JOINT BASE BALAD, Iraq: Another layer of outer perimeter security was added here April 1 to help protect the men and women of JBB, and the new initiative is staffed by more than 100 local Iraqis from the surrounding area.
“This contract is a first of its kind,” said Lt. Col. Raymond Reyes, JBB Regional Contracting Center commander. “Putting a requirement to employ 80 percent of the contractor’s workforce from the local area is an innovative contracting solution to implementing the Joint Campaign Plan.
“This is a tremendous boost to the Iraqi First program,” he said. “It provides economic opportunities in the Diyala and Salah-al-Din provinces while providing our Coalition forces the added force-protection measures we need.”
The initiative, which included certification training, improves perimeter and checkpoint security from vehicle-borne improvised explosive devices and insurgents as well, said Maj. Scott Selchert, 332nd Expeditionary Security Forces Group plans and programs chief.
“We are attempting to give some ownership of security back to the people who live in the local area because they have a vested interest in JBB,” Major Selchert said.
“In my opinion, the Iraqis are highly motivated to work and succeed,” Major Selchart said. “There were 114 jobs offered in the contract and more than 300 applied.”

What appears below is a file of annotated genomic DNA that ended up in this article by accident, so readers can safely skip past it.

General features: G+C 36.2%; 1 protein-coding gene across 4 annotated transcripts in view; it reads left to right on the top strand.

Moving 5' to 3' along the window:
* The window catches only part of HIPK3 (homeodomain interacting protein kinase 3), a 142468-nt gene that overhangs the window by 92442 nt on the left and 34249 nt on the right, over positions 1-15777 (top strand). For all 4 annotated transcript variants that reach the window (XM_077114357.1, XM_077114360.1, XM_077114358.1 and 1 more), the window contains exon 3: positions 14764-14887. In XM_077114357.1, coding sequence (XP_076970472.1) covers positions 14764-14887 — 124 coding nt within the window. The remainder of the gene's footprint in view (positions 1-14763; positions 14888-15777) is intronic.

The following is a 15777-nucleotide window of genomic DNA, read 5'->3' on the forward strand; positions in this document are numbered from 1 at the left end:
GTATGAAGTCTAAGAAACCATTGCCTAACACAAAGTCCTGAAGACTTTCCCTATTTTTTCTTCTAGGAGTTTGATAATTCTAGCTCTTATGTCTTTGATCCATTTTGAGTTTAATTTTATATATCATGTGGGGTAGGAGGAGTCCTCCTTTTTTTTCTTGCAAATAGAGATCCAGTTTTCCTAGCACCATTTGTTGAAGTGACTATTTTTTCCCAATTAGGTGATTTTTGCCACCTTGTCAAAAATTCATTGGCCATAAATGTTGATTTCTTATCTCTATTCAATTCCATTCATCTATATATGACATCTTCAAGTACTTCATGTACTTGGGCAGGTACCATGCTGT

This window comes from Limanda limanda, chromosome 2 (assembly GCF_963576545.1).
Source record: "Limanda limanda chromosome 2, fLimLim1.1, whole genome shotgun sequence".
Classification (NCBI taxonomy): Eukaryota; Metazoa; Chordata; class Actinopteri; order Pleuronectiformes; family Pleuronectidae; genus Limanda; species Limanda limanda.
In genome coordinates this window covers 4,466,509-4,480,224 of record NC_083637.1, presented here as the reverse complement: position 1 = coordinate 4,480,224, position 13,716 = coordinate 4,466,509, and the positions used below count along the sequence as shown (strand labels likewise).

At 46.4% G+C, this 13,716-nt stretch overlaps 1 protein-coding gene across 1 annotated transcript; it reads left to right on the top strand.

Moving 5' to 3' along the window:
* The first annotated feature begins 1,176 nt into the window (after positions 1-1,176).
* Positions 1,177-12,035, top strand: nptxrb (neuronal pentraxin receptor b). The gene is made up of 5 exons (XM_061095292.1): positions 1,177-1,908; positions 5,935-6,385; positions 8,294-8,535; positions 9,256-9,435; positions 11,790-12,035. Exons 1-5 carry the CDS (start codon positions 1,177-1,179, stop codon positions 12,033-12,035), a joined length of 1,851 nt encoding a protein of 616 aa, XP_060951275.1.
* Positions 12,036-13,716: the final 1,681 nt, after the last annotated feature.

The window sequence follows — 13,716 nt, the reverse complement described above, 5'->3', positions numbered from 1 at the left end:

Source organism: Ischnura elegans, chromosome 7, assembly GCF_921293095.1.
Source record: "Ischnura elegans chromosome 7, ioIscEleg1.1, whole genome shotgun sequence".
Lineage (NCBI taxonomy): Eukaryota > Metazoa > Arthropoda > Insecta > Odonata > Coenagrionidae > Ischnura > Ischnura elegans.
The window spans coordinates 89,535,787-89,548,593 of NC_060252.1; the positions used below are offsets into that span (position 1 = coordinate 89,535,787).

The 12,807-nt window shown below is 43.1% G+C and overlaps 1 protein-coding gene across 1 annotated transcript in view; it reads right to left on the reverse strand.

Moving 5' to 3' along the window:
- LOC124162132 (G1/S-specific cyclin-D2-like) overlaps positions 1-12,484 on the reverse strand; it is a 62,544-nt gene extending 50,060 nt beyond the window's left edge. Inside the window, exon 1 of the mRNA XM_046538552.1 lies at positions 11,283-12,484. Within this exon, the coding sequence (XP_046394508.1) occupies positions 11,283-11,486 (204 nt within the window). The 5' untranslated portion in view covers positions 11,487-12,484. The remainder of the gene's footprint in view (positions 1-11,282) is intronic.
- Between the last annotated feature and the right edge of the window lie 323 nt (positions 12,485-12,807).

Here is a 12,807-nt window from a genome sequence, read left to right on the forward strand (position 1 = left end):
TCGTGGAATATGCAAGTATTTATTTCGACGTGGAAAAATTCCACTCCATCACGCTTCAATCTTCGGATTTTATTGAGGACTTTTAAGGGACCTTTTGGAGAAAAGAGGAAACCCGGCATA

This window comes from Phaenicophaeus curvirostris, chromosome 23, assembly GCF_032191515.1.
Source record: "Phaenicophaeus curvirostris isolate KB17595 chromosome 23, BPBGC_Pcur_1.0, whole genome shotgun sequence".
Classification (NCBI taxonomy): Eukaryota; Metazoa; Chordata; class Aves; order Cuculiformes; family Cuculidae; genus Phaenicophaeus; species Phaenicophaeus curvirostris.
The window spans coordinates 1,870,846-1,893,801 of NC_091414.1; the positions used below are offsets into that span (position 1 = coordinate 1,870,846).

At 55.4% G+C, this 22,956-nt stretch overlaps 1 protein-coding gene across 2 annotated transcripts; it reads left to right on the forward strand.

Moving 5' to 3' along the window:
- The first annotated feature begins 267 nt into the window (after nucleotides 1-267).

Boosting the local economy and the base’s security, this multi-faceted approach is expected to significantly reduce the risk of IED attacks against JBB.
“I am very proud of this job because I am able to provide security to my people while cooperating with U.S. forces,” said Arafat, one of the Iraqi security supervisors, via an interpreter. “I was trained on how to search vehicles and personnel; then I trained my team.”
Many of the Iraqis are former Iraqi Army, and, on the first day, they marched in formation to work, Major Selchert said. Part of the requirement for the job was a uniform and some had to spend as much as a month’s worth of pay to get it.
Overall, the contractor, who was awarded the contract Feb. 3, exceeded the 80-percent requirement and employed 100-percent Iraqis, Colonel Reyes said. The initiative also includes women.
“I have no doubt in my mind that they are mission-ready, mission-capable and ready to go right now,” Major Selchert said. “Absolutely, this is a step forward.”